We would love to put together an all-instrumental psych fest that had creative activities people could do while bands were playing (like live writing, painting, yoga, crafting etc.) and would feature Movie Club with bands we love that would play experimental all-instrumental sets like Thee Oh Sees, Khruangbin, The Smile, King Gizzard & The Lizard Wizard, Psychedelic Porn Crumpets, Levitation Room. The Budos Band and Portico Quartet would be headliners.
What is some advice that you would give to someone who is just getting into playing in a band and some advice that you would give to your younger self?
The biggest challenge in music is to keep playing. Each time you change your name or sound or project, you basically erase all the hard work you’ve done previously. Best advice I could give is to build something sustainable with the right people who aren’t afraid of hard work and success, and have patience.
Of your songs which one means the most to you and why?
I think “Rainshadow” means the most to me. It came to us as a jam during a storm, which felt magical. It also has our favorite musicians playing beautifully on it - MVP bass player Tim Lefevbre, keyboardist Rami Jaffee and violinist Jessy Greene - all of whom are great people and amazing instrumentalists.
Which songs are your favorite to play and which get requested the most?
“Navy Seal” is a fast surf rock ode to Dick Dale that people love and is wicked fun to throw down. We even played it at our wedding.
What is the creative process for the band, and what inspires you to write your music?
We usually start with a jam when we’re writing new material - either I lay down a beat in my head or Vince throws a riff out there and we see what sticks and excites us enough to get out the old Voice Memo app and save it. Most of our inspiration comes from music we’re currently listening to and our mood and general vibe of the room, the city, and the world.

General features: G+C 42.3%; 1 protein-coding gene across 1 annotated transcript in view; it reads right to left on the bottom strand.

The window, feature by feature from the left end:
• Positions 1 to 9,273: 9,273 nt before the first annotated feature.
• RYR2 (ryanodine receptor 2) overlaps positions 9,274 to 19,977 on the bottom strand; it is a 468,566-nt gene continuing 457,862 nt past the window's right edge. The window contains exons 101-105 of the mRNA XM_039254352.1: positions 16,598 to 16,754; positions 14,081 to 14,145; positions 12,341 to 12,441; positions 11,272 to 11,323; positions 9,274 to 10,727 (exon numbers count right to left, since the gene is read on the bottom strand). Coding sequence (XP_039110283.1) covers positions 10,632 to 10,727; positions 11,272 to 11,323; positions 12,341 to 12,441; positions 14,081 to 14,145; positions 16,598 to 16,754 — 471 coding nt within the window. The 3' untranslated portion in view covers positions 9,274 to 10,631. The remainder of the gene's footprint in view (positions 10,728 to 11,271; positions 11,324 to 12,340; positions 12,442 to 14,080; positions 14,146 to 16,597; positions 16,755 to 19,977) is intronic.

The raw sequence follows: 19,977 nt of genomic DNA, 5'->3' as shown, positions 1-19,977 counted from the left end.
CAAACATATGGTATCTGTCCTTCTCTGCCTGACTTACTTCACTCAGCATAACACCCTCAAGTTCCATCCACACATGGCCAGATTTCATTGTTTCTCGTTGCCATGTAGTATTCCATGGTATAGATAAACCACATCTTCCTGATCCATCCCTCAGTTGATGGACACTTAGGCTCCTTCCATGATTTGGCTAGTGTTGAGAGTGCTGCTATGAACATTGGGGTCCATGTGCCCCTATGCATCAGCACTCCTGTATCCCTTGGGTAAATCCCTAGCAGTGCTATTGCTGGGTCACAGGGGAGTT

What kinds of messages do you like to get across in your music?
As an instrumental band this is hard to answer, but overall we just want to make people feel something, and capture the zeitgeist sonically. Isn’t that the goal of all art?
Do you have any new singles, videos, or albums out that you would like to tell me and your fans about?
We have just finished our 2nd full-length LP called “Great White” and are dropping the first double single March 7th along with the details of our upcoming national tour. “Requiem/Spinner” is a journey and a party and proof that we are growing and moving in new directions while keeping our core intact.
What are your plans for the future, and do you have anything that you want to spotlight that is coming up?
It’s a wildly exciting time for me personally because my first novel, Secret Rules to Being a Rockstar (Three Rooms Press; April 18, 2023) is coming out. It’s a coming-of-age tale about musicians in the 90’s scene in Hollywood. The release event is at my favorite bookstore Book Soup in conversation with Eva Gardner (bassist for P!NK and Mars Volta) and Movie Club is playing the after show down the street at The Viper Room with a bunch of really legendary special guests. This is the kickoff night of our national book/band tour, called “Reading Rocking Rainbow Tour” - twelve shows that will feature a late-night talk show vibe for the reading/in-conversation about the 90s and the music industry, followed by sets by Movie Club as well as local bands.
How can your fans best keep up to date with you, any socials you want people to check out?
4/18 - Los Angeles, CA - Book Soup
4/19 - San Francisco, CA - Thee Parkside
4/21 - Eugene, OR - Luckey's Club
4/22 - Portland, OR - Turn! Turn! Turn!
4/23 - Seattle, WA - The Underbelly
4/25 - Bend, OR - Silver Moon Brewing
4/26 - Sacramento, CA - Torch Club
4/29 - Venice, CA - Venice Fun House
5/2 - New Orleans, LA - Garden District Book Shop
5/3 - New Orleans, LA - Bar Redux
5/6 - New York, NY - The Bitter End
5/7 - Brooklyn, NY - C'mon Everybody
5/9- Boston, MA - City Winery